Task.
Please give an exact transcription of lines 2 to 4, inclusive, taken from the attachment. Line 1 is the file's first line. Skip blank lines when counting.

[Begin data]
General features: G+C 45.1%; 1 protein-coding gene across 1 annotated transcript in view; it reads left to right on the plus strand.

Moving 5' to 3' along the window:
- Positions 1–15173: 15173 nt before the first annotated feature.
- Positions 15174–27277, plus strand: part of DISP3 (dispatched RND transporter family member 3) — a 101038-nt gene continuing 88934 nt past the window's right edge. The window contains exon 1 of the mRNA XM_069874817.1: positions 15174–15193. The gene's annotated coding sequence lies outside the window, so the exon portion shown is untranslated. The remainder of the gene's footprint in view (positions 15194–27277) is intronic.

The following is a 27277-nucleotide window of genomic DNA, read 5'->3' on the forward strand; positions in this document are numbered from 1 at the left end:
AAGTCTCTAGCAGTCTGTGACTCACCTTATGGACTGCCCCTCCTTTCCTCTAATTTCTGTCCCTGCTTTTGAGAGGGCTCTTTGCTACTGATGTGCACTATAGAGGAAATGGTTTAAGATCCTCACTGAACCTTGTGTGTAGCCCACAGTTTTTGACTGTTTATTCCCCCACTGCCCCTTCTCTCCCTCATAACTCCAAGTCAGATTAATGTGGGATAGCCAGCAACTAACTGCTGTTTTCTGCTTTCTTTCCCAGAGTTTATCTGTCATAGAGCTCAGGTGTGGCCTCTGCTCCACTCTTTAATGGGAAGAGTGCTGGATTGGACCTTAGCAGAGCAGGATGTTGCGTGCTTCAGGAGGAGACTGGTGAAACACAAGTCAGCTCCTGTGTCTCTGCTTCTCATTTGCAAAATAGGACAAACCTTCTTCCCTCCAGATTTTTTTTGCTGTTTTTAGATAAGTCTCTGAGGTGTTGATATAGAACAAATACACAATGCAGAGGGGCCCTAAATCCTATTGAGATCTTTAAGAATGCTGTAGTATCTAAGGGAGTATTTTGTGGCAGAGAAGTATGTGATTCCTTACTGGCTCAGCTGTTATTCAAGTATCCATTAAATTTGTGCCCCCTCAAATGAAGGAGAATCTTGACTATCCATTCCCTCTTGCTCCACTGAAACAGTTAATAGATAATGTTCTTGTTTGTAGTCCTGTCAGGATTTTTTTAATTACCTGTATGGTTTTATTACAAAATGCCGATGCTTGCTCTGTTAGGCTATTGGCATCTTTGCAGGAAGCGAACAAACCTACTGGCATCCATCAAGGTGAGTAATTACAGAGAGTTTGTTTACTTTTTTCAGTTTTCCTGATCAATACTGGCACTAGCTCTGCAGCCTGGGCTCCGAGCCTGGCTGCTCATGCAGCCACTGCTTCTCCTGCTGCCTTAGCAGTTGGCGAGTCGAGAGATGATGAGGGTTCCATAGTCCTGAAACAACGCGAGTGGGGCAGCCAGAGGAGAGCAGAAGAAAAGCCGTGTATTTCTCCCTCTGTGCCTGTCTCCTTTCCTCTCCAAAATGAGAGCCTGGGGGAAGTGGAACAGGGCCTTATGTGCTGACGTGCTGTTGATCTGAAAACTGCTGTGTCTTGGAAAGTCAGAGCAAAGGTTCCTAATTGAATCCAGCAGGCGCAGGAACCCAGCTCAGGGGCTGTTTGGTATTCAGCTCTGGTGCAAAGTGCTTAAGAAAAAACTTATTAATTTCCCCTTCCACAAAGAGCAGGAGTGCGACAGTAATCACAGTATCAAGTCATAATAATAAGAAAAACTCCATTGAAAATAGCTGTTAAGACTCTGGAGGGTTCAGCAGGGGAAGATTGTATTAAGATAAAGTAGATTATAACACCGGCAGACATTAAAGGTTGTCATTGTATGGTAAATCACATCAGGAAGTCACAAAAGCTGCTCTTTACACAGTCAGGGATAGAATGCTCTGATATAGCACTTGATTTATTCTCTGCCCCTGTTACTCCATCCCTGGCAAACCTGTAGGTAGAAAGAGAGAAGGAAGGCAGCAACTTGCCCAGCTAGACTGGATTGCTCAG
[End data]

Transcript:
Moving 5' to 3' along the window:
- Positions 1–15173: 15173 nt before the first annotated feature.
- Positions 15174–27277, plus strand: part of DISP3 (dispatched RND transporter family member 3) — a 101038-nt gene continuing 88934 nt past the window's right edge. The window contains exon 1 of the mRNA XM_069874817.1: positions 15174–15193. The gene's annotated coding sequence lies outside the window, so the exon portion shown is untranslated. The remainder of the gene's footprint in view (positions 15194–27277) is intronic.